Oil rises modestly in tight trade, boosted by OPEC hopes

Oil prices ended modestly higher on Thursday, as the market weighed swelling U.S. inventories against possible renewed efforts by major oil producers to reduce a price-sapping glut. Crude futures were initially bolstered after sources said the Organization of the Petroleum Exporting Countries (OPEC) may consider extending its oil supply-reduction pact with non-members and might even apply deeper cuts if global crude inventories failed to drop to a targeted level. Oil swayed between modest gains and losses throughout the session before rebounding late, and U.S. crude futures (CLc1) settled at $53.36 a barrel, up 25 cents. Brent crude (LCOc1) ended the day at $55.65 a barrel, down 10 cents. Prices have traded in a tight $5-range since OPEC and other exporters including Russia agreed last year to cut output by 1.8 million barrels per day (bpd) to reduce a price-sapping glut. The deal took effect on Jan. 1 and lasts six months. “I think that inside this little band we can expect a lot of choppy trading,” said Gene McGillian, manager of market research at Tradition Energy in Stamford, Connecticut. “I still think the forward expectations (for inventory drawdown) is what the market is focussed on.” OPEC’s supply pact could be extended by May if all major producers showed “effective cooperation”, an OPEC source told Reuters.

Oil rises modestly in tight trade, boosted by OPEC hopes

Oil prices ended modestly higher on Thursday, as the market weighed swelling U.S. inventories against possible renewed efforts by major oil producers to reduce a price-sapping glut. Crude futures were initially bolstered after sources said the Organization of the Petroleum Exporting Countries (OPEC) may consider extending its oil supply-reduction pact with non-members and might even apply deeper cuts if global crude inventories failed to drop to a targeted level. Oil swayed between modest gains and losses throughout the session before rebounding late, and U.S. crude futures (CLc1) settled at $53.36 a barrel, up 25 cents. Brent crude (LCOc1) ended the day at $55.65 a barrel, down 10 cents. Prices have traded in a tight $5-range since OPEC and other exporters including Russia agreed last year to cut output by 1.8 million barrels per day (bpd) to reduce a price-sapping glut. The deal took effect on Jan. 1 and lasts six months. “I think that inside this little band we can expect a lot of choppy trading,” said Gene McGillian, manager of market research at Tradition Energy in Stamford, Connecticut. “I still think the forward expectations (for inventory drawdown) is what the market is focussed on.” OPEC’s supply pact could be extended by May if all major producers showed “effective cooperation”, an OPEC source told Reuters.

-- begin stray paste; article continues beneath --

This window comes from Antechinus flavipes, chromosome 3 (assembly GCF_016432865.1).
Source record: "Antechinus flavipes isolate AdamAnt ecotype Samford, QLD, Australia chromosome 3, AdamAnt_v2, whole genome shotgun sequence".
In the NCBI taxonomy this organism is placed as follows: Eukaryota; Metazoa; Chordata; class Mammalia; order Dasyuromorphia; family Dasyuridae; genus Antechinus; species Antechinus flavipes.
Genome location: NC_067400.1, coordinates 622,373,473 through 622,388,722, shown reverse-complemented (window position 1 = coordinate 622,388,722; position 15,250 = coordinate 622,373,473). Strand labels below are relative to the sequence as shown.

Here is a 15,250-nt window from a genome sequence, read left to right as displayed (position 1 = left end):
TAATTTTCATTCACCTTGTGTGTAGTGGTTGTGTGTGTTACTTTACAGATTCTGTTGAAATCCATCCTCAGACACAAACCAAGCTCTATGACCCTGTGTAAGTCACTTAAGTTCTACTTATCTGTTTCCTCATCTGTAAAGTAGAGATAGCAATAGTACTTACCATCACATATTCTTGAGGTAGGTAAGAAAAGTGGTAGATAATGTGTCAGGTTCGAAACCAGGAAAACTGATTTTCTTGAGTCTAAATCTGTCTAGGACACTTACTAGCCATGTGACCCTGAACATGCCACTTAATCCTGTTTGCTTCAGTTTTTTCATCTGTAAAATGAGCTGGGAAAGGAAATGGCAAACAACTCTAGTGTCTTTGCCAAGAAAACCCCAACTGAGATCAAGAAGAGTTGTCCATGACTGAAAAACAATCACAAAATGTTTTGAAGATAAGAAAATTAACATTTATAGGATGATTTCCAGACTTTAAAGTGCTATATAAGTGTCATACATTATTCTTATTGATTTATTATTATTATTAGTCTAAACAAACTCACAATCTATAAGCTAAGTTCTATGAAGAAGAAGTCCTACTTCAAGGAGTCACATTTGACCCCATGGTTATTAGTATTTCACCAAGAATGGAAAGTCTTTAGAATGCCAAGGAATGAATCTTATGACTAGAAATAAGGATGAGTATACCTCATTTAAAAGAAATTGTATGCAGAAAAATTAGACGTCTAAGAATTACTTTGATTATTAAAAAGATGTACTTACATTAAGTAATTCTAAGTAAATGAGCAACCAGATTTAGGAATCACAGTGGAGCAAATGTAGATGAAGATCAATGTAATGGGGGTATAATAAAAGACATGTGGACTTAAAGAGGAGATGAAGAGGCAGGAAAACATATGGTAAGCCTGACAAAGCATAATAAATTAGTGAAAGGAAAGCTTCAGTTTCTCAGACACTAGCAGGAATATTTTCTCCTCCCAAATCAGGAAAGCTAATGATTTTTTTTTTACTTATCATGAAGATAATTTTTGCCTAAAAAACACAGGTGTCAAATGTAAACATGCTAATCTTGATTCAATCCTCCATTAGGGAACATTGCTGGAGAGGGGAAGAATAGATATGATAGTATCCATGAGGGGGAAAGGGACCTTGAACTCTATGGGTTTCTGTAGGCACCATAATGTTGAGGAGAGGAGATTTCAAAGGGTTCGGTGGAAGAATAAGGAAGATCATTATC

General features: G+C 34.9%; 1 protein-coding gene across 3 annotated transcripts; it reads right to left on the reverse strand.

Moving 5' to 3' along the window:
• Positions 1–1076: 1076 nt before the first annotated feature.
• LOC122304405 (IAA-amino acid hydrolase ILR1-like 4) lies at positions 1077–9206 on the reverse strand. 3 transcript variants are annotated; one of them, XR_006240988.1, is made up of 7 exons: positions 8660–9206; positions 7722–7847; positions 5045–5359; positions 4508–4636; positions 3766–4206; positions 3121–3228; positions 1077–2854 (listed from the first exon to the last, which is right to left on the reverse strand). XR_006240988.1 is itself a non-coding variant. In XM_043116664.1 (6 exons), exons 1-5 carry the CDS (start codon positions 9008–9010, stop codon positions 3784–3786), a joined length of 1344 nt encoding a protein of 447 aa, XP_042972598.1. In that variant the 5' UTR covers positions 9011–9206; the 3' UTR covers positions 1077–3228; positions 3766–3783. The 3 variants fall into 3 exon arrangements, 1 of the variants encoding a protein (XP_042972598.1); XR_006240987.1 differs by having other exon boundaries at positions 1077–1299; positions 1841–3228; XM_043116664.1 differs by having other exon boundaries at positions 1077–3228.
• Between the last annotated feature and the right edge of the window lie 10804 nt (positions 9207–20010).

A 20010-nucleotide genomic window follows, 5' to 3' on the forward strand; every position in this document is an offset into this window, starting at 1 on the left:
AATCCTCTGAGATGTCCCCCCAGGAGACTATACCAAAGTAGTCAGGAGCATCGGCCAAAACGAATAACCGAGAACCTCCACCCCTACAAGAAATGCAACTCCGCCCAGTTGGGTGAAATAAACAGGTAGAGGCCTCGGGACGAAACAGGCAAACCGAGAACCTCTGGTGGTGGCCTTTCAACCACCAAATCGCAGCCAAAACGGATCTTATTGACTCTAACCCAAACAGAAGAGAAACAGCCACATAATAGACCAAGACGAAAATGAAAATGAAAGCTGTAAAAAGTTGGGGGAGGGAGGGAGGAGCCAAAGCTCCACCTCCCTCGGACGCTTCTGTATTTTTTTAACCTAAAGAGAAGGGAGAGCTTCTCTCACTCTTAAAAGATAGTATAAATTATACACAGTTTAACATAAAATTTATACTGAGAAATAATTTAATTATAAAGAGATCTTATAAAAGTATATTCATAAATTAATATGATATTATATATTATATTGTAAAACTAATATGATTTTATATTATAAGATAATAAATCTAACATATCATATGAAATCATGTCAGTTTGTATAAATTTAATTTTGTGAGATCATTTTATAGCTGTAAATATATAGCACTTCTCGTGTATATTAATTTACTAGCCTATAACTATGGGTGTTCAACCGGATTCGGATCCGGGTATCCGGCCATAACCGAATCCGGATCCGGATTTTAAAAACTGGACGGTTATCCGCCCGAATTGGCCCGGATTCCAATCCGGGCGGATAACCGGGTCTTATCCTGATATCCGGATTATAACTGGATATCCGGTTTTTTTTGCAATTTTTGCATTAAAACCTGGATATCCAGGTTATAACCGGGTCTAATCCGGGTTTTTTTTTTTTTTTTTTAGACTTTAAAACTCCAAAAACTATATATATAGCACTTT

Oil rises modestly in tight trade, boosted by OPEC hopes

Oil prices ended modestly higher on Thursday, as the market weighed swelling U.S. inventories against possible renewed efforts by major oil producers to reduce a price-sapping glut. Crude futures were initially bolstered after sources said the Organization of the Petroleum Exporting Countries (OPEC) may consider extending its oil supply-reduction pact with non-members and might even apply deeper cuts if global crude inventories failed to drop to a targeted level. Oil swayed between modest gains and losses throughout the session before rebounding late, and U.S. crude futures (CLc1) settled at $53.36 a barrel, up 25 cents. Brent crude (LCOc1) ended the day at $55.65 a barrel, down 10 cents. Prices have traded in a tight $5-range since OPEC and other exporters including Russia agreed last year to cut output by 1.8 million barrels per day (bpd) to reduce a price-sapping glut. The deal took effect on Jan. 1 and lasts six months. “I think that inside this little band we can expect a lot of choppy trading,” said Gene McGillian, manager of market research at Tradition Energy in Stamford, Connecticut. “I still think the forward expectations (for inventory drawdown) is what the market is focussed on.” OPEC’s supply pact could be extended by May if all major producers showed “effective cooperation”, an OPEC source told Reuters.

Oil rises modestly in tight trade, boosted by OPEC hopes

Oil rises modestly in tight trade, boosted by OPEC hopes

International News

Oil prices ended modestly higher on Thursday, as the market weighed swelling U.S. inventories against possible renewed efforts by major oil producers to reduce a price-sapping glut. Crude futures were initially bolstered after sources said the Organization of the Petroleum Exporting Countries (OPEC) may consider extending its oil supply-reduction pact with non-members and might even apply deeper cuts if global crude inventories failed to drop to a targeted level. Oil swayed between modest gains and losses throughout the session before rebounding late, and U.S. crude futures (CLc1) settled at $53.36 a barrel, up 25 cents. Brent crude (LCOc1) ended the day at $55.65 a barrel, down 10 cents. Prices have traded in a tight $5-range since OPEC and other exporters including Russia agreed last year to cut output by 1.8 million barrels per day (bpd) to reduce a price-sapping glut. The deal took effect on Jan. 1 and lasts six months. “I think that inside this little band we can expect a lot of choppy trading,” said Gene McGillian, manager of market research at Tradition Energy in Stamford, Connecticut. “I still think the forward expectations (for inventory drawdown) is what the market is focussed on.” OPEC’s supply pact could be extended by May if all major producers showed “effective cooperation”, an OPEC source told Reuters.